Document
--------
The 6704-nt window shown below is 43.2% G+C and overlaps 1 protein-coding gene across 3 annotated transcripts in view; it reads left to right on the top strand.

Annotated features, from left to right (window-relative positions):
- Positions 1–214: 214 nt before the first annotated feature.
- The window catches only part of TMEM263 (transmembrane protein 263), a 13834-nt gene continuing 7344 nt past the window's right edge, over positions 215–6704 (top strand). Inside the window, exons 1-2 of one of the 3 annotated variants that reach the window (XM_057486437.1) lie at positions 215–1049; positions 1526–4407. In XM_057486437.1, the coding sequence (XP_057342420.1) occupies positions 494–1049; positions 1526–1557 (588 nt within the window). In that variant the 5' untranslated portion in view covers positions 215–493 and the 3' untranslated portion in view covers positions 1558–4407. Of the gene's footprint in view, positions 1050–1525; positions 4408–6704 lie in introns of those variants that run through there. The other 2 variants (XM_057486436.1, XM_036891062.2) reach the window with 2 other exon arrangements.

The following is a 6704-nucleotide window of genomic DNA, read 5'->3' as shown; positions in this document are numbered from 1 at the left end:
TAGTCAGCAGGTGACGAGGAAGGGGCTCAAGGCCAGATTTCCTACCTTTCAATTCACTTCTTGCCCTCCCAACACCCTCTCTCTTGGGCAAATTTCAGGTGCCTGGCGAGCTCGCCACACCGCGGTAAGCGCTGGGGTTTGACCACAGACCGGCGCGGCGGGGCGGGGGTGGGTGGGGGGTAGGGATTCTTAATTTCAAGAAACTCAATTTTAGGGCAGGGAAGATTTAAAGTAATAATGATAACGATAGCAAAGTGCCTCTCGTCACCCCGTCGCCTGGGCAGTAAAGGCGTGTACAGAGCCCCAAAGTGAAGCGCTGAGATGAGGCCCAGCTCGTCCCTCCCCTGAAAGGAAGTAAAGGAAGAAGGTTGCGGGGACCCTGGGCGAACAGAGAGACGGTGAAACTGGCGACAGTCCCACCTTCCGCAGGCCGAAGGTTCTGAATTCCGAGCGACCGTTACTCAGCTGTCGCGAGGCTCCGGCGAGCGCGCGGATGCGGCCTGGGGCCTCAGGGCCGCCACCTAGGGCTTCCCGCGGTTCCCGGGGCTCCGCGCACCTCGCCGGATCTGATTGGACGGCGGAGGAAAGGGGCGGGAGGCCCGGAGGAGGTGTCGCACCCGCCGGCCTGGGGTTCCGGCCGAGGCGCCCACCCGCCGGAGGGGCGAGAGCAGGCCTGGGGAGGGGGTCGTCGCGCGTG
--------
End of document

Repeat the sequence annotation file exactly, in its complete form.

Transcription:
The 6704-nt window shown below is 43.2% G+C and overlaps 1 protein-coding gene across 3 annotated transcripts in view; it reads left to right on the top strand.

Annotated features, from left to right (window-relative positions):
- Positions 1–214: 214 nt before the first annotated feature.
- The window catches only part of TMEM263 (transmembrane protein 263), a 13834-nt gene continuing 7344 nt past the window's right edge, over positions 215–6704 (top strand). Inside the window, exons 1-2 of one of the 3 annotated variants that reach the window (XM_057486437.1) lie at positions 215–1049; positions 1526–4407. In XM_057486437.1, the coding sequence (XP_057342420.1) occupies positions 494–1049; positions 1526–1557 (588 nt within the window). In that variant the 5' untranslated portion in view covers positions 215–493 and the 3' untranslated portion in view covers positions 1558–4407. Of the gene's footprint in view, positions 1050–1525; positions 4408–6704 lie in introns of those variants that run through there. The other 2 variants (XM_057486436.1, XM_036891062.2) reach the window with 2 other exon arrangements.

The following is a 6704-nucleotide window of genomic DNA, read 5'->3' as shown; positions in this document are numbered from 1 at the left end:
TAGTCAGCAGGTGACGAGGAAGGGGCTCAAGGCCAGATTTCCTACCTTTCAATTCACTTCTTGCCCTCCCAACACCCTCTCTCTTGGGCAAATTTCAGGTGCCTGGCGAGCTCGCCACACCGCGGTAAGCGCTGGGGTTTGACCACAGACCGGCGCGGCGGGGCGGGGGTGGGTGGGGGGTAGGGATTCTTAATTTCAAGAAACTCAATTTTAGGGCAGGGAAGATTTAAAGTAATAATGATAACGATAGCAAAGTGCCTCTCGTCACCCCGTCGCCTGGGCAGTAAAGGCGTGTACAGAGCCCCAAAGTGAAGCGCTGAGATGAGGCCCAGCTCGTCCCTCCCCTGAAAGGAAGTAAAGGAAGAAGGTTGCGGGGACCCTGGGCGAACAGAGAGACGGTGAAACTGGCGACAGTCCCACCTTCCGCAGGCCGAAGGTTCTGAATTCCGAGCGACCGTTACTCAGCTGTCGCGAGGCTCCGGCGAGCGCGCGGATGCGGCCTGGGGCCTCAGGGCCGCCACCTAGGGCTTCCCGCGGTTCCCGGGGCTCCGCGCACCTCGCCGGATCTGATTGGACGGCGGAGGAAAGGGGCGGGAGGCCCGGAGGAGGTGTCGCACCCGCCGGCCTGGGGTTCCGGCCGAGGCGCCCACCCGCCGGAGGGGCGAGAGCAGGCCTGGGGAGGGGGTCGTCGCGCGTG